No one gives you a book on loss, about grief, what to expect. I remember stumbling from the hospital the day after Ella was stillborn and in the top right corner of my discharge notes were typed the words ‘dead baby’. How on earth do you recover from that?

With the loss of our daughter everything had changed; our future, our plans and our hopes had all been blown to pieces

As time passed, and we returned to Africa, something shifted and neither of us felt any passion towards running safaris anymore so against the odds we threw in the towel and began to develop the land we had bought by the lake. It took two years of clearing, digging, camping, borrowing money, research and working with the local community, but eventually we built a safari lodge. We opened in December 2011 and although a continual work in progress, the lodge is testament to what we’ve been able to achieve with the commitment of great staff, a beautiful location and guests who appreciate the authentic experience we are able to offer.

We also offer English and health awareness lessons to the women from the local community and support the Uganda Conservation Foundation in their wildlife efforts. We built a playground for the community with the assistance of East African Playgrounds and support local businesses and artists by promoting their talents and purchasing their work; pottery, recycled glass, recycled paper, mats, art and steel animals can all be seen around the lodge. We offer a training scheme to young adults helping them to improve their knowledge of the tourism and hotel industry as well as provide them with new skills.

While we tried for another child, I knew my body was failing me but I didn’t know why. I looked at every option and in late 2009 a friend recommended a clinic in SA. After a laparoscopy and a hysteroscopy I was diagnosed with Asherman’s syndrome. We’ll never know, but it’s likely it came from the surgery to remove my placenta. Coupled with the Ashermans was the observation that my fertility was on the decline – to conceive naturally was going to be a miracle. I remember asking the surgeon after he’d removed the scar tissue if my uterus was now golden and he said with confidence that it was. It clearly worked because three months later, after a Kenyan road trip, I fell pregnant with our son Leo. I was in the UK for most of the pregnancy. I was given a cervical stitch and consultant led and for the birth I had a c-section. To have gone through what we had and to finally hold our beautiful boy on the morning of the 30th March 2011 was beyond believable. Love, adoration, hope, trust and fear engulfed us. We still look at him now and think ‘how!?’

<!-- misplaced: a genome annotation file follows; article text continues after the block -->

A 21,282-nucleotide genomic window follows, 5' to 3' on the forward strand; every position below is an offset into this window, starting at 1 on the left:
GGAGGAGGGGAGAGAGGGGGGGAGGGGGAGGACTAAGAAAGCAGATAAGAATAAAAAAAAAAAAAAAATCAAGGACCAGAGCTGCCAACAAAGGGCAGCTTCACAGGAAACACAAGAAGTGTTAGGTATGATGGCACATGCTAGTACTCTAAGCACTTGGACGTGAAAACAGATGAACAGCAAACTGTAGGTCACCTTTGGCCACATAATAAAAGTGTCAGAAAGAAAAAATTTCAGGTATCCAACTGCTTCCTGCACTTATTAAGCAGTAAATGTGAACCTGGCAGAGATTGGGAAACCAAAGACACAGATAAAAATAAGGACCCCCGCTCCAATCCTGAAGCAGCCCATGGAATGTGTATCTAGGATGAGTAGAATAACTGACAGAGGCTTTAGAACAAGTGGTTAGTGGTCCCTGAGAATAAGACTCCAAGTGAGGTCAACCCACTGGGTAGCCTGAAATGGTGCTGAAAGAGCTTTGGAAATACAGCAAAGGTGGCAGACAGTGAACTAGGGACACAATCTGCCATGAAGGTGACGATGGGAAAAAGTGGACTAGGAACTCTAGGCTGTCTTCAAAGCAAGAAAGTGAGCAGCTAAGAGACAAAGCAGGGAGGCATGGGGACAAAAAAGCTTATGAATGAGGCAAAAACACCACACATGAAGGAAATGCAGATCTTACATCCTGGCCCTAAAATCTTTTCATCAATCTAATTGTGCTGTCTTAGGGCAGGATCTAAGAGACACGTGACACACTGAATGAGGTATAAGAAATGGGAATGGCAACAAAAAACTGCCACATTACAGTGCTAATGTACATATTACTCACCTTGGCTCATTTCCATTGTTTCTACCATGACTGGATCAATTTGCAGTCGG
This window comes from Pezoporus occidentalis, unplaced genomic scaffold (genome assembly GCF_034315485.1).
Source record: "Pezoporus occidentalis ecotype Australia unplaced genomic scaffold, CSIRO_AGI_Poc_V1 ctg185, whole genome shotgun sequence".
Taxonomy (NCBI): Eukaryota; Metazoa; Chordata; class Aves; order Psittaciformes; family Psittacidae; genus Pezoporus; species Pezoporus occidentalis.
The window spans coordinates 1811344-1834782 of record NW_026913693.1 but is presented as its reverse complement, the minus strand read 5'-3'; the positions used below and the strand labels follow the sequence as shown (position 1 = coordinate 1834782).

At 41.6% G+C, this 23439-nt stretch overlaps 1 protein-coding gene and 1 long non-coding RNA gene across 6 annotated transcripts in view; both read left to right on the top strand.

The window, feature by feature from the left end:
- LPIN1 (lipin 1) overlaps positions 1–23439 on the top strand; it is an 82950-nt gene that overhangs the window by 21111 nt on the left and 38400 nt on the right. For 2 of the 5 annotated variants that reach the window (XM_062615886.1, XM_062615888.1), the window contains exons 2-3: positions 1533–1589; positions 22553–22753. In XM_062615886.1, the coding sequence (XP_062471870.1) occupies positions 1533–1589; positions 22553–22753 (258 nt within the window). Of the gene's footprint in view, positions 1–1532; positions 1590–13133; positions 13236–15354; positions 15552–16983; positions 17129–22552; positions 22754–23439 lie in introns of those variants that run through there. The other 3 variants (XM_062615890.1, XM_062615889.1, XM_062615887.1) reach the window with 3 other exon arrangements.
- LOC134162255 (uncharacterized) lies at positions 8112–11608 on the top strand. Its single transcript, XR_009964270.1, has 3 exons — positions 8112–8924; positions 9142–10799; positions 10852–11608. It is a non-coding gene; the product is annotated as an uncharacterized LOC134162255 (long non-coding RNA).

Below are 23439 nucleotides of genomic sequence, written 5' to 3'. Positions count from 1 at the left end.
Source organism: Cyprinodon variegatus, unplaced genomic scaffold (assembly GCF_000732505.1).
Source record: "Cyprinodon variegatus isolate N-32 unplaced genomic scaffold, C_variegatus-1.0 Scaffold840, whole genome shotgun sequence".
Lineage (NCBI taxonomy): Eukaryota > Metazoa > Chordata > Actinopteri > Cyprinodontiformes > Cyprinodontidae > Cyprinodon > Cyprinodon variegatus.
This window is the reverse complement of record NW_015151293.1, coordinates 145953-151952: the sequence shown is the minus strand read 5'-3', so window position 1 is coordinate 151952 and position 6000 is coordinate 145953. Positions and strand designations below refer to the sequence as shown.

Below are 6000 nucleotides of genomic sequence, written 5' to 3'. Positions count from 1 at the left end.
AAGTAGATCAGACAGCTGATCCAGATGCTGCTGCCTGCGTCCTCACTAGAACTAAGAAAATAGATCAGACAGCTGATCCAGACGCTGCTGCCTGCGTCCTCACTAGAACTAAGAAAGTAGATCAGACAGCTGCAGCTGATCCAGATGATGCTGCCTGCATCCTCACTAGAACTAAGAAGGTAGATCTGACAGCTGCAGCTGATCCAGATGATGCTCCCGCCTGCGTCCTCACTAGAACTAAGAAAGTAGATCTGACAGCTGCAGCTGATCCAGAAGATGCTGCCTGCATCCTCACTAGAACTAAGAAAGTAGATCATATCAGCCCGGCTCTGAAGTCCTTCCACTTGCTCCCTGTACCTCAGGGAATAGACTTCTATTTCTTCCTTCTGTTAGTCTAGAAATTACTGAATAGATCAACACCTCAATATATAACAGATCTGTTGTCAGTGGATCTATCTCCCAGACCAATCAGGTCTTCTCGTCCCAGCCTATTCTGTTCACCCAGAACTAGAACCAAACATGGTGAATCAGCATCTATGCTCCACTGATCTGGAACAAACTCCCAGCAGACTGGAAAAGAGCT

The kids are comfortable in adult company as they are brought up in a culture where children are embraced and included

Two years later, after several miscarriages, I fell pregnant with again, with our daughter, Indie. Growing up in Uganda, unlike my own childhood my kids hardly ever wear shoes and they’re filthy most of the time. They have freedom and are lucky to be surrounded by people (who aren’t immediate family) who love them. They get to swim, kayak and ride horses. Leo has a motorbike and their deep love of going on safari is a joy to experience. We don’t have a TV but they watch wildlife documentary DVDs and Paw Patrol and Fireman Sam are firm friends. The British curriculum is taught at school and what’s lacking in some areas is made up for in others – Leo has just 12 kids in his class. Their friends are a diverse group from Europe, India and East Africa and playdates are loud.

It’s a different lifestyle to anything I had known as a child, but the biggest advantage I’ve noticed is how comfortable they are in adult company which I believe is key to being brought up in a culture where children are embraced and included. They are growing up to be respectful and kind and while they don’t see it yet one day they’ll realise how bloody lucky they were to eat their dinner while watching troops of monkey’s play on the front lawn!  And I’m just lucky to have them, which is something that’s never lost on me, because my life could very easily have been a different story.

Follow Georgie at @wildbythenile